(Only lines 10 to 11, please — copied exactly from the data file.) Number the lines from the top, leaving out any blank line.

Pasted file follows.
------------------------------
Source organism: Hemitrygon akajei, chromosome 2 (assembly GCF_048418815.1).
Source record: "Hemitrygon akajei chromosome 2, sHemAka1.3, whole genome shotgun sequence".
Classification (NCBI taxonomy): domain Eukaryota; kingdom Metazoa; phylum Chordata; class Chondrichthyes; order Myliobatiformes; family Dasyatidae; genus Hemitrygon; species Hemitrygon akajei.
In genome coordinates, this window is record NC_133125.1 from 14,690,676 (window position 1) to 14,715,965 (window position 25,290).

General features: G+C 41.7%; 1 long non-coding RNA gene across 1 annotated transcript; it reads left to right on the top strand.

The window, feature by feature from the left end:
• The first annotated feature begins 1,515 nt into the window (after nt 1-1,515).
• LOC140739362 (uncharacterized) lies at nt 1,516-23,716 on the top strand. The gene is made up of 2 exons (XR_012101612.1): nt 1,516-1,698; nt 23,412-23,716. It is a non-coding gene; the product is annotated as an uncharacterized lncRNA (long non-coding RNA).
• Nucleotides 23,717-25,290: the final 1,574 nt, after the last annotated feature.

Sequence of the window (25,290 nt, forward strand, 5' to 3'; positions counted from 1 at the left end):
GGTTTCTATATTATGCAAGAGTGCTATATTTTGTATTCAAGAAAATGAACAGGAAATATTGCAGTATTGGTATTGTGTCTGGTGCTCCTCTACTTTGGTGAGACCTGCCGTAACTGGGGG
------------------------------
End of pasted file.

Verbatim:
Sequence of the window (25,290 nt, forward strand, 5' to 3'; positions counted from 1 at the left end):
GGTTTCTATATTATGCAAGAGTGCTATATTTTGTATTCAAGAAAATGAACAGGAAATATTGCAGTATTGGTATTGTGTCTGGTGCTCCTCTACTTTGGTGAGACCTGCCGTAACTGGGGG